14 October 2019

Historic classic rides #2: Rolls Royce Silver Wraith State Landaulette by Hooper

State cars have always been a source of fascination for me: how the head of state traveled could indicate a lot about his/her prestige and, to an extent, the loyalty to the country. Most office-holders will travel around in the respective car brand from the country, but for those that do not have an automobile industry, it is also interesting to see what cars are used too. I was inspired to find out more about these special cars from an Instagram post showing how the vehicles featured in our National Day celebrations have changed over the decades, and was I surprised when I discovered this 1954 Rolls Royce Silver Wraith State Landaulette by Hooper that existed here before!

The Silver Wraith was the first post-war car made by RR, introduced in 1946. It replaced the earlier RR Wraith made between 1938 to 1939 (where 1 unit exits here!), although in keeping with the mood of post-war austerity, the size was somewhat reduced. England after the war had more urgent requirements than luxury cars: there was a shortage of raw materials and even petrol was rationed. As a result, RR was initially hesitant to take on this project. However, it was decided that both RR and Bentley cars, which were strictly separate series previously, would have parts that were interchangeable so as to cut costs.

Some changes included a more rigid frame, a newer type of gearbox and chromium-plated cylinder bores for the engine. As with RR cars of that period, only the chassis was provided and the bodywork were supplied by various independent coachbuilders: it was unlikely that 2 units looked alike due to customer specifications and requests. The Silver Wraith was available in 2 different wheelbases: 3226 mm and 3378 mm. Depending on the bodywork placed on the car, it could easily exceed 5 m in length. It was powered by a 4566 cc i6 engine, which was pretty huge considering the time period. Production of the Silver Wraith ended in 1958, of which 1,244 were the short-wheelbase version and 639 were the long-wheelbase version.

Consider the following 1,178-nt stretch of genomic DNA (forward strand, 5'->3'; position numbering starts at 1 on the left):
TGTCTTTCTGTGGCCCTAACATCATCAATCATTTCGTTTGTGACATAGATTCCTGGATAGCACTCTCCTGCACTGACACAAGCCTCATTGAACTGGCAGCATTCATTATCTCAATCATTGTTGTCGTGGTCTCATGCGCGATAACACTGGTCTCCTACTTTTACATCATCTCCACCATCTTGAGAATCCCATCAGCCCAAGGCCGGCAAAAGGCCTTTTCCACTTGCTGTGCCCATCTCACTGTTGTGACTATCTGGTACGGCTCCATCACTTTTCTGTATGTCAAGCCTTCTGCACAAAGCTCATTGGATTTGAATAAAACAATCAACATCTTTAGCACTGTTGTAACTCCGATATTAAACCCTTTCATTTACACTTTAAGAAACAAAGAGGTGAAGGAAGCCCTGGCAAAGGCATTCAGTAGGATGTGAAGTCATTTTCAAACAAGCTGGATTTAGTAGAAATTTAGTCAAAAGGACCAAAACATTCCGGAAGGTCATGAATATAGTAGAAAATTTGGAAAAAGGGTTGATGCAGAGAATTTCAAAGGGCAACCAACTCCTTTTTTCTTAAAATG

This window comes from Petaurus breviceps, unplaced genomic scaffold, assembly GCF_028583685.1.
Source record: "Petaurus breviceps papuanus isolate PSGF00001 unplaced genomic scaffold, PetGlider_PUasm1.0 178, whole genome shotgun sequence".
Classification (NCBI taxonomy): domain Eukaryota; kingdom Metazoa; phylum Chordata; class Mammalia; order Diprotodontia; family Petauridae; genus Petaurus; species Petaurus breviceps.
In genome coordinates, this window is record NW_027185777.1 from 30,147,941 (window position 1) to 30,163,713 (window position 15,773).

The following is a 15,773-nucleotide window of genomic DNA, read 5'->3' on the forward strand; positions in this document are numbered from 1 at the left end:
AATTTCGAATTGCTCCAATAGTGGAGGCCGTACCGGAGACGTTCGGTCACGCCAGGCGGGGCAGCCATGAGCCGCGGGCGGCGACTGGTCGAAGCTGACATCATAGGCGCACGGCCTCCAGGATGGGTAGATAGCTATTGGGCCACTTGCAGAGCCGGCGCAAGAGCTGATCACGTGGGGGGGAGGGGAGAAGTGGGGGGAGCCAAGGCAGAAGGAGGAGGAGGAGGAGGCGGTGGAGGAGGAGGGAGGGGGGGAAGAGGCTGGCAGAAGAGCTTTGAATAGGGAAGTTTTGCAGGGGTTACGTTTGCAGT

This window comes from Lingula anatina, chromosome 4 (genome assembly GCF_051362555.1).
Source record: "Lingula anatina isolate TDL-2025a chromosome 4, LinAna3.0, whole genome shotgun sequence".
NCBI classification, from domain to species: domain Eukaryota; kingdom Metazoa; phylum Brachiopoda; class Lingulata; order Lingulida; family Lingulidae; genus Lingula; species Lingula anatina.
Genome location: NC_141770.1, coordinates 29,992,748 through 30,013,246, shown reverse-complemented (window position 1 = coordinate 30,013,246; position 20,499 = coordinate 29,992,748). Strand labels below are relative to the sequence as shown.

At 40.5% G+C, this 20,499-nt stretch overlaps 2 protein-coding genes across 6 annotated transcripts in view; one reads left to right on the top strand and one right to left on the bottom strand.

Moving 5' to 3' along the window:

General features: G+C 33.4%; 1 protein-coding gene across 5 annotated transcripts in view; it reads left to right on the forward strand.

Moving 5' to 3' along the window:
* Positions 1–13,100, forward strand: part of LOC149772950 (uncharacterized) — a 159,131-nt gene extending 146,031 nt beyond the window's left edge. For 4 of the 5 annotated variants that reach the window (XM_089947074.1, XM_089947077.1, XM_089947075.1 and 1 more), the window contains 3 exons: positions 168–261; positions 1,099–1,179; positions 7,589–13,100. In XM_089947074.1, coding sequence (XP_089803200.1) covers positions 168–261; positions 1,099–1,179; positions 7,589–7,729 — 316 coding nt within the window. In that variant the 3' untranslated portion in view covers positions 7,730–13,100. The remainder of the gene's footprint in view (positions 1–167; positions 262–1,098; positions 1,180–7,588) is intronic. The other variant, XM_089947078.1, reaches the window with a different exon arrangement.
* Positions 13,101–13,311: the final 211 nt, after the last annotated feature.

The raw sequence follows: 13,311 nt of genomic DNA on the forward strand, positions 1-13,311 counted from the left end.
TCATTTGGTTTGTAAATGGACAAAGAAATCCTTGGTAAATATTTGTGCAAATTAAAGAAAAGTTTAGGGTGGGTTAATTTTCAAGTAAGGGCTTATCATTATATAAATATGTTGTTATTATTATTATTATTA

This particular unit [chassis number #BLW92] is not a typical Silver Wraith, but a one-off State Landaulette version built by Hooper & Co. The coachbuilder had been commissioned in 1953 to build this car, and other than its unique collapsible roof at the rear, it also featured a internal telephone, seats coated in special plastic to deter termites and teak covering the dashboard etc. In all, it weighed an estimated 2340 kg when it was sent to Singapore in 1954! The Governor of Singapore had used a RR Phantom III as his official car and this Silver Wraith was its replacement.

Throughout its time here, it was used for official duties such as ferrying our first President, Yusof bin Ishak: he is most well-known for gracing his visage on our dollar notes. Prince Phillip, Duke of Edinburgh also travelled in it when he visited Singapore in 1959. Interestingly, it does not sport a number plate but a crown insignia instead. You can see how the landaulette would work in the above picture.

Unfortunately, it was sent back to Europe some time after 1965, where it was owned by a automobile collector: as seen below he took it to the Swiss Alps in one of his many adventures. It was also loaned for use in official ceremonies back in the UK as well: the late Queen Mother and Princess Alexandria travelled in it before. Currently, someone else bought it from the collector and it is now available for wedding rentals and film features, while sporting a nice number plate too.

It boggles the mind to imagine that such a grand, imposing car literally ruled the roads so long ago. Such a sight would be very uncommon nowadays, as flashiness is generally frowned upon in the current economic climate. This was a car that commanded immediate respect from the poor to the rich, and it continues to strike awe even today. It would have been really cool to see it still around here, but it seems like good things must come to an end. I hope this has given you a sneak peek of the over-the-top grandeur that we used to possess!

[Credits to National Archives of Singapore, rrab.com and Google Images]

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